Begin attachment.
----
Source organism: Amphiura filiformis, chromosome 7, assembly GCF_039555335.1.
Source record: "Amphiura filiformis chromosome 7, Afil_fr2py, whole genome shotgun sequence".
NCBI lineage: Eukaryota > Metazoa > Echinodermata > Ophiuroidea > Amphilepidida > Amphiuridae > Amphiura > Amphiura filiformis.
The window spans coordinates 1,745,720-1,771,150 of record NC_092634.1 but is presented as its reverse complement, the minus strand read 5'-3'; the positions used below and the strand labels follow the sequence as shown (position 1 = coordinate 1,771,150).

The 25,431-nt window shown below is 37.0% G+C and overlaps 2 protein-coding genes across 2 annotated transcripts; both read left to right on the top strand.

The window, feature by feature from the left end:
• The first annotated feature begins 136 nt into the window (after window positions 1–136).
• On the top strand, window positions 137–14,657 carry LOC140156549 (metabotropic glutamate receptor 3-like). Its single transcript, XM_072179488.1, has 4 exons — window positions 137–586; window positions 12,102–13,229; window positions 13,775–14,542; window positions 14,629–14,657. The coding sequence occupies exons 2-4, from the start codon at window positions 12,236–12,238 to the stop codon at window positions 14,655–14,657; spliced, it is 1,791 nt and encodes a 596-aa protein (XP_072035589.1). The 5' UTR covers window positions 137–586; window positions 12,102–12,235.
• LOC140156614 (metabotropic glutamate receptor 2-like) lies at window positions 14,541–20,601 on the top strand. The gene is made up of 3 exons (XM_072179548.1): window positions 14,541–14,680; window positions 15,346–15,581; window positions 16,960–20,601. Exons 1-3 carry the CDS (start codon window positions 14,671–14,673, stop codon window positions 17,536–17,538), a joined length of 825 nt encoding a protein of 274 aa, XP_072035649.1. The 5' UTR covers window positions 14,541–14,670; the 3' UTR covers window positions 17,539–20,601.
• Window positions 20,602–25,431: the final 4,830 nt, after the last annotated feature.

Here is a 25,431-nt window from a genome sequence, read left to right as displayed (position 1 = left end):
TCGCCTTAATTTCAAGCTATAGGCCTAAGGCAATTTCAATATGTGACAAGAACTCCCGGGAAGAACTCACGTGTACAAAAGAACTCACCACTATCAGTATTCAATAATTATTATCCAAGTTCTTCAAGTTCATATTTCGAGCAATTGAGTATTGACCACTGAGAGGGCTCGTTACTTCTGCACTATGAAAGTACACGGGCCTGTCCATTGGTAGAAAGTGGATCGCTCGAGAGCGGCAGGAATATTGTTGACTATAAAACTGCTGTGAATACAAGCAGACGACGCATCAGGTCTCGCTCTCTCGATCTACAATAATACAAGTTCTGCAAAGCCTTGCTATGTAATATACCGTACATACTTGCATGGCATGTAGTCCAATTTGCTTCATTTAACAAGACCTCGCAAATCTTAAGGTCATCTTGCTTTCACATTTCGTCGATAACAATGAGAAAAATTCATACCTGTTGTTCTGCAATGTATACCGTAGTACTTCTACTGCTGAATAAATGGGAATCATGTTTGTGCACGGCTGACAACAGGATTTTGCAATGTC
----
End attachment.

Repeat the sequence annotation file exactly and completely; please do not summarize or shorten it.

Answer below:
Source organism: Amphiura filiformis, chromosome 7, assembly GCF_039555335.1.
Source record: "Amphiura filiformis chromosome 7, Afil_fr2py, whole genome shotgun sequence".
NCBI lineage: Eukaryota > Metazoa > Echinodermata > Ophiuroidea > Amphilepidida > Amphiuridae > Amphiura > Amphiura filiformis.
The window spans coordinates 1,745,720-1,771,150 of record NC_092634.1 but is presented as its reverse complement, the minus strand read 5'-3'; the positions used below and the strand labels follow the sequence as shown (position 1 = coordinate 1,771,150).

The 25,431-nt window shown below is 37.0% G+C and overlaps 2 protein-coding genes across 2 annotated transcripts; both read left to right on the top strand.

The window, feature by feature from the left end:
• The first annotated feature begins 136 nt into the window (after window positions 1–136).
• On the top strand, window positions 137–14,657 carry LOC140156549 (metabotropic glutamate receptor 3-like). Its single transcript, XM_072179488.1, has 4 exons — window positions 137–586; window positions 12,102–13,229; window positions 13,775–14,542; window positions 14,629–14,657. The coding sequence occupies exons 2-4, from the start codon at window positions 12,236–12,238 to the stop codon at window positions 14,655–14,657; spliced, it is 1,791 nt and encodes a 596-aa protein (XP_072035589.1). The 5' UTR covers window positions 137–586; window positions 12,102–12,235.
• LOC140156614 (metabotropic glutamate receptor 2-like) lies at window positions 14,541–20,601 on the top strand. The gene is made up of 3 exons (XM_072179548.1): window positions 14,541–14,680; window positions 15,346–15,581; window positions 16,960–20,601. Exons 1-3 carry the CDS (start codon window positions 14,671–14,673, stop codon window positions 17,536–17,538), a joined length of 825 nt encoding a protein of 274 aa, XP_072035649.1. The 5' UTR covers window positions 14,541–14,670; the 3' UTR covers window positions 17,539–20,601.
• Window positions 20,602–25,431: the final 4,830 nt, after the last annotated feature.

Here is a 25,431-nt window from a genome sequence, read left to right as displayed (position 1 = left end):
TCGCCTTAATTTCAAGCTATAGGCCTAAGGCAATTTCAATATGTGACAAGAACTCCCGGGAAGAACTCACGTGTACAAAAGAACTCACCACTATCAGTATTCAATAATTATTATCCAAGTTCTTCAAGTTCATATTTCGAGCAATTGAGTATTGACCACTGAGAGGGCTCGTTACTTCTGCACTATGAAAGTACACGGGCCTGTCCATTGGTAGAAAGTGGATCGCTCGAGAGCGGCAGGAATATTGTTGACTATAAAACTGCTGTGAATACAAGCAGACGACGCATCAGGTCTCGCTCTCTCGATCTACAATAATACAAGTTCTGCAAAGCCTTGCTATGTAATATACCGTACATACTTGCATGGCATGTAGTCCAATTTGCTTCATTTAACAAGACCTCGCAAATCTTAAGGTCATCTTGCTTTCACATTTCGTCGATAACAATGAGAAAAATTCATACCTGTTGTTCTGCAATGTATACCGTAGTACTTCTACTGCTGAATAAATGGGAATCATGTTTGTGCACGGCTGACAACAGGATTTTGCAATGTC